On Monday morning, without warning, a group of heavily armed French police descended on the Calais refugee camp to flatten a 100-metre buffer zone between the camp and the motorway. A church and a mosque were torn down, despite promises that they wouldn’t be touched. It’s all part of a wider effort by the French authorities to shift refugees into a new camp of numbered shipping containers, surrounded by a large wire fence.
…. Secularism can mean many different things. For some it is the simple separation of church and state: no bishops in the House of Lords, no religion test for political office etc. For others, secularism is something much more: purging religion from the public sphere. It’s a bit like the Victorian attitude to sex: if you must do it, do it privately and don’t talk about it.
Here, secularism treats religion as a dirty little secret, and manifests itself as a restriction of public prayer or the open expression of religious identity. And that’s about as neutral as the attitude to God taken by state communism.
In a recent survey in Le Journal du Dimanche, 56% of people said they would react badly if their daughter married a Muslim, 91% of people said that Jews in France “are very insular”, and 56% that they “have a lot of power”. State blindness isn’t helping. Laïcité doesn’t eradicate religious hatred. At best, it simply camouflages it. At worst, it provides it with an alibi. [Giles Fraser, 949 comments]
[TOP RATED COMMENT 597 votes] “But why don’t the refugees want asylum in France? One reason is because many of them perceive Britain to have a stronger tradition of religious tolerance than France.”
I suspect that’s fairly low down on their list
[2ND 415] “France’s official blindness to religion only masks religious hatred”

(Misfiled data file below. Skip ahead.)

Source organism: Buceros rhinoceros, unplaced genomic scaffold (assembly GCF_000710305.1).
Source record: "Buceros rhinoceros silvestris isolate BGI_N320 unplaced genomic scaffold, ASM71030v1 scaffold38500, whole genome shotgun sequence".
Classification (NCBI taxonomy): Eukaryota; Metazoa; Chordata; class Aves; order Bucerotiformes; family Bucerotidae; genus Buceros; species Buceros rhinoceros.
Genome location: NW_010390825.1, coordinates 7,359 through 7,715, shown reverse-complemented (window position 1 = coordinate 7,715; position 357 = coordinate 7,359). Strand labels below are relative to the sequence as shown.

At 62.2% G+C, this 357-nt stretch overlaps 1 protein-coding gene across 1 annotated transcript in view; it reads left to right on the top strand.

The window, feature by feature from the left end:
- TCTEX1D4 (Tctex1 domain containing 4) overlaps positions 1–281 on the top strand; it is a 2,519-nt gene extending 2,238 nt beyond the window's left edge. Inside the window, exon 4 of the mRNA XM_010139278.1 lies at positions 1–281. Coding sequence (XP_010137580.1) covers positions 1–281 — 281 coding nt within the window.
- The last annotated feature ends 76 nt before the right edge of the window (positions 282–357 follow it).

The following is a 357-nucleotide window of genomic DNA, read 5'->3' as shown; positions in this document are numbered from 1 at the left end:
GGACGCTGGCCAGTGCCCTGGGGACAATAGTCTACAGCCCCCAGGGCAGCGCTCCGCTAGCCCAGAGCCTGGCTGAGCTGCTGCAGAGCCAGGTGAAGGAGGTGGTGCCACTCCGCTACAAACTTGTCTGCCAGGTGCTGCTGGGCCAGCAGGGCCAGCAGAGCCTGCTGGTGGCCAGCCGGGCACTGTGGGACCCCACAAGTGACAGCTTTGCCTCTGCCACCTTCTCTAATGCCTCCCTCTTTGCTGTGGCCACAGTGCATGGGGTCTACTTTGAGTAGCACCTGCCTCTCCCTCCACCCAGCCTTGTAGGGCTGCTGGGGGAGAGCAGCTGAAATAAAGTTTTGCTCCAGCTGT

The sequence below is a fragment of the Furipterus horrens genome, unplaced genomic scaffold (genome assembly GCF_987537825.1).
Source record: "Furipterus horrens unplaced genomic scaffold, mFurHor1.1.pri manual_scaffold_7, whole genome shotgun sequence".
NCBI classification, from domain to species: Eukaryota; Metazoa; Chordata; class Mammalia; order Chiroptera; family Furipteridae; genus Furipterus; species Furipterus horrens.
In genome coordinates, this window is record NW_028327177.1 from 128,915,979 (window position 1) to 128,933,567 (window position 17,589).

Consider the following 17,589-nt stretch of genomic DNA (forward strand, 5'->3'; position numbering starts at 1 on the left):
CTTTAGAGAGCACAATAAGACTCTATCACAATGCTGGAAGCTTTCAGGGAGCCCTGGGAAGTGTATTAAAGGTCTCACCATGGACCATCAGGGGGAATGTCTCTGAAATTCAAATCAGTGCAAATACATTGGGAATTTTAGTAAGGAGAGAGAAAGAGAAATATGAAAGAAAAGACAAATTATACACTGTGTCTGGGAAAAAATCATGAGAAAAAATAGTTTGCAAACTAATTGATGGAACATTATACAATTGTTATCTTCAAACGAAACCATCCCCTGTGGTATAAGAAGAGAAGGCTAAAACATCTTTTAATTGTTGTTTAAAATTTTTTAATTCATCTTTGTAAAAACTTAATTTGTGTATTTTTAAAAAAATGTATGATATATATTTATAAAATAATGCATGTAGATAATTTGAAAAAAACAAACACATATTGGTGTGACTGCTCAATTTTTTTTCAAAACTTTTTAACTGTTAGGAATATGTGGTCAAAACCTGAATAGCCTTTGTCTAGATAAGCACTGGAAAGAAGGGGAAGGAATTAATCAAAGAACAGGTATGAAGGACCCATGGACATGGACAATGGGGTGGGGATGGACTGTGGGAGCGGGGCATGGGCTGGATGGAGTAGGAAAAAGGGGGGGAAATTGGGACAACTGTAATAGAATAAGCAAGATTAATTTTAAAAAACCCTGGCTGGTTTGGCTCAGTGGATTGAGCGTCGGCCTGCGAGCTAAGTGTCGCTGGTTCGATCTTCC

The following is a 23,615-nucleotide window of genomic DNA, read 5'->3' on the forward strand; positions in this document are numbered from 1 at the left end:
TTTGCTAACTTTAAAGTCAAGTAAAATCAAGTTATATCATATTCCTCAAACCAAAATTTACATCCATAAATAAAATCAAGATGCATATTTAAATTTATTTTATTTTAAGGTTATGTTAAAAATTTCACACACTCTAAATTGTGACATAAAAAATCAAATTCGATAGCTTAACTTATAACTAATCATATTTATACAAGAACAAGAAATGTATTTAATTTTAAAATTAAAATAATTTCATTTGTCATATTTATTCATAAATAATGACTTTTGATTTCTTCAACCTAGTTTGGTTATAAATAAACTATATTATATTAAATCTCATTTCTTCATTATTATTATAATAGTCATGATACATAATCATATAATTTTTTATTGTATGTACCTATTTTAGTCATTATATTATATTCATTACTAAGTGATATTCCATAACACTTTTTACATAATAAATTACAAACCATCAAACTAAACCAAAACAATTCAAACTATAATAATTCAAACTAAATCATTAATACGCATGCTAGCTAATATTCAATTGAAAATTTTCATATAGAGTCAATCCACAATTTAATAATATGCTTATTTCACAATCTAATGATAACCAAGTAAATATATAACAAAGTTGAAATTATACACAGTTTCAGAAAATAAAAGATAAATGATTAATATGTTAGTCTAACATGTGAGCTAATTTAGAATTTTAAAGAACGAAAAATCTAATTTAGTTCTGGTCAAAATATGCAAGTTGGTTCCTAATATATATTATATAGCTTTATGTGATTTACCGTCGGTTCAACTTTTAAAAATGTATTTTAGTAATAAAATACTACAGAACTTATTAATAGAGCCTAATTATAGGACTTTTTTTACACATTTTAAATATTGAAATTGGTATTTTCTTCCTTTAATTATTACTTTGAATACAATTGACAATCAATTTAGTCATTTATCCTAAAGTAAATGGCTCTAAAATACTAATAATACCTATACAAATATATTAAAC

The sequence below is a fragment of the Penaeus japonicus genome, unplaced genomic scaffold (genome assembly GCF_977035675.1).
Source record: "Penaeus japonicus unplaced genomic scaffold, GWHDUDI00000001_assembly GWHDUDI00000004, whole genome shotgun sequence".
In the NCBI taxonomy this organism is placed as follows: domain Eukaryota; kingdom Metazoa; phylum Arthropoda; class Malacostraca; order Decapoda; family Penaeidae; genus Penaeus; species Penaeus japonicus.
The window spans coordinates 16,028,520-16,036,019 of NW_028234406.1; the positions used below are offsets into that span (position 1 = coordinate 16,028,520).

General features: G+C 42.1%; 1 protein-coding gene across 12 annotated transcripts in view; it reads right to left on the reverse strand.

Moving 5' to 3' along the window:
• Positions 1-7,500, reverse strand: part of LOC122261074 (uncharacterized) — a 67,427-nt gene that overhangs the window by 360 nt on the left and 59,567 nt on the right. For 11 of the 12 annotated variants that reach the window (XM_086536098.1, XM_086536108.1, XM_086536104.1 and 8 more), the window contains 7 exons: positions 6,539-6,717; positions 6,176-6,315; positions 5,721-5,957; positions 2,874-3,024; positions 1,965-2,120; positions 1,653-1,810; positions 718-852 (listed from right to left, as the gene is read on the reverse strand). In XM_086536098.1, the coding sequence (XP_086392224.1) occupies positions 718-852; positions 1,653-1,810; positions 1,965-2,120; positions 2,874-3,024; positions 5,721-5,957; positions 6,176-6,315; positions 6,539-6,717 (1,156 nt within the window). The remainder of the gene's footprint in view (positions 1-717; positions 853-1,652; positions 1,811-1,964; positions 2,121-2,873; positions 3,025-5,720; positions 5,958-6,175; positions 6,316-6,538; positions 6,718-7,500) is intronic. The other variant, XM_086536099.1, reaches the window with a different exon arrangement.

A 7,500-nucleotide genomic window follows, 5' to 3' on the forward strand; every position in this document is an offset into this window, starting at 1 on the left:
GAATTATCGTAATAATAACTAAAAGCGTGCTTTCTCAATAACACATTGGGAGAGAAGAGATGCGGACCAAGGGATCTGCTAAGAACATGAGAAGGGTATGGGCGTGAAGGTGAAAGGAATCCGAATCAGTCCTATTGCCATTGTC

No. It doesn’t.
It separates religion from the work of government and administration, leaving religion to individual choice.
[3RD 361] “French secularism, or laïcité, treats religion as a dirty little secret, and manifests itself as a restriction of public prayer or the open expression of religious identity.”
Well religion ought to be a dirty little secret as it makes big claims for such small (if any) evidence. You see, human beings now use ‘logic’ and ‘rationale’ backed by ‘evidence’ to put forward theories and arguments.
[4TH 303] Careful observers will probably have noted a few displays of religious hatred in France over the last couple of years. Few people other than the author, though, would have thought to place the blame for these on secularism.
[5TH 284] “the ban on the wearing of headscarves in public schools, a ban which also included Jewish boys wearing their kippot and Sikhs wearing their turbans”
I suppose that all depends Giles on when you believe a person becomes a Muslim, a Jew (religion), a Sikh, or indeed a Christian.
I’m all for children not being labelled any of those until they are old enough to make up their own mind, and especially not demonstrate their allegiance to any particular faith group in school.
[7TH 270] In many parts of the world, secularism is a dirty little secret.
All this self-pitying bleating about religious suppression is just a distraction from the bigger problem – the persecution of people who don’t buy into the ludicrous idea of a sky-dwelling space daddy.
[8TH 264] “It continues as a cover for discrimination against Muslims.”
Sorry, but this is pure nonsense. Why is it that it is mainly Muslims who are having problems with french laïcité? I don’t hear Jews, Christians, Buddhists or Hindus complaining about it nearly as much.
Remember, this is a country in which all religions can be ridiculed in cartoons- except for one. The authors of these cartoons were killed by radical Muslims.
But a wider, more important point needs to be made
It is not the job of a laique society to mold itself around the religious proclivities of Muslims. It is the job of Muslims to mold themselves to fit into a laique society.
If conservative religious immigrants don’t like the system, they should leave France. France should not be expected to change its laws about laïcité, which are over 100 years old now, just because some immigrants feel marginalized by these laws.
“La France tu l’aimes ou tu la quittes.” Period. [Guardian Cif] Read more